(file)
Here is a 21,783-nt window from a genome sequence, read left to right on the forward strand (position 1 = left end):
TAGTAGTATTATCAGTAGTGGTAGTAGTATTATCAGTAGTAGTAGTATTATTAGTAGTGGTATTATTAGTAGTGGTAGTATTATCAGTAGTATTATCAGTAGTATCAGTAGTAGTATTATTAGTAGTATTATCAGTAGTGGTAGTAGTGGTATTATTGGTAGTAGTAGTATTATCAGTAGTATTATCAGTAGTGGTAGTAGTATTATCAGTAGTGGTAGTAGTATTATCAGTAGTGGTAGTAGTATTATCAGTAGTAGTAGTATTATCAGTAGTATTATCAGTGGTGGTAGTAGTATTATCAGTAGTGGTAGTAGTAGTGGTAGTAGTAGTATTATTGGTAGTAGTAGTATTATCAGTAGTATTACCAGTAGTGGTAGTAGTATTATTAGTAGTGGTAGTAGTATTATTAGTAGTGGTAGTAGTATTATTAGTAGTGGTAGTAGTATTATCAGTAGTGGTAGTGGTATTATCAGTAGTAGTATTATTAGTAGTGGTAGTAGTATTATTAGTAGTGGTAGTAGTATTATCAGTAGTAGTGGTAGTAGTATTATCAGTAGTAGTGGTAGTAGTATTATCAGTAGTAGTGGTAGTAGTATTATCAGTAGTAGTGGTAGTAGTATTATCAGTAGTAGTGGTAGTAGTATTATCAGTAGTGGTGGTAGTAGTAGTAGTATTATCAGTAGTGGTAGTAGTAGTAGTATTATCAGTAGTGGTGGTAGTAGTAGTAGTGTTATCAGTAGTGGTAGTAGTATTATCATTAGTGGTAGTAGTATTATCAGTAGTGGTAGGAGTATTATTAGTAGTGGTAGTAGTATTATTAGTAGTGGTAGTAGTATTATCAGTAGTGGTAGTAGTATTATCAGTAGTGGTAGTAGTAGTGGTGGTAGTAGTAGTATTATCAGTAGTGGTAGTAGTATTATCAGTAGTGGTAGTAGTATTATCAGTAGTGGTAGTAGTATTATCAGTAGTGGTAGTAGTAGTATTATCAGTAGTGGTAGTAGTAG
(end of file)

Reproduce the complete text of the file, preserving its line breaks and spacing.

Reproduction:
Here is a 21,783-nt window from a genome sequence, read left to right on the forward strand (position 1 = left end):
TAGTAGTATTATCAGTAGTGGTAGTAGTATTATCAGTAGTAGTAGTATTATTAGTAGTGGTATTATTAGTAGTGGTAGTATTATCAGTAGTATTATCAGTAGTATCAGTAGTAGTATTATTAGTAGTATTATCAGTAGTGGTAGTAGTGGTATTATTGGTAGTAGTAGTATTATCAGTAGTATTATCAGTAGTGGTAGTAGTATTATCAGTAGTGGTAGTAGTATTATCAGTAGTGGTAGTAGTATTATCAGTAGTAGTAGTATTATCAGTAGTATTATCAGTGGTGGTAGTAGTATTATCAGTAGTGGTAGTAGTAGTGGTAGTAGTAGTATTATTGGTAGTAGTAGTATTATCAGTAGTATTACCAGTAGTGGTAGTAGTATTATTAGTAGTGGTAGTAGTATTATTAGTAGTGGTAGTAGTATTATTAGTAGTGGTAGTAGTATTATCAGTAGTGGTAGTGGTATTATCAGTAGTAGTATTATTAGTAGTGGTAGTAGTATTATTAGTAGTGGTAGTAGTATTATCAGTAGTAGTGGTAGTAGTATTATCAGTAGTAGTGGTAGTAGTATTATCAGTAGTAGTGGTAGTAGTATTATCAGTAGTAGTGGTAGTAGTATTATCAGTAGTAGTGGTAGTAGTATTATCAGTAGTGGTGGTAGTAGTAGTAGTATTATCAGTAGTGGTAGTAGTAGTAGTATTATCAGTAGTGGTGGTAGTAGTAGTAGTGTTATCAGTAGTGGTAGTAGTATTATCATTAGTGGTAGTAGTATTATCAGTAGTGGTAGGAGTATTATTAGTAGTGGTAGTAGTATTATTAGTAGTGGTAGTAGTATTATCAGTAGTGGTAGTAGTATTATCAGTAGTGGTAGTAGTAGTGGTGGTAGTAGTAGTATTATCAGTAGTGGTAGTAGTATTATCAGTAGTGGTAGTAGTATTATCAGTAGTGGTAGTAGTATTATCAGTAGTGGTAGTAGTAGTATTATCAGTAGTGGTAGTAGTAG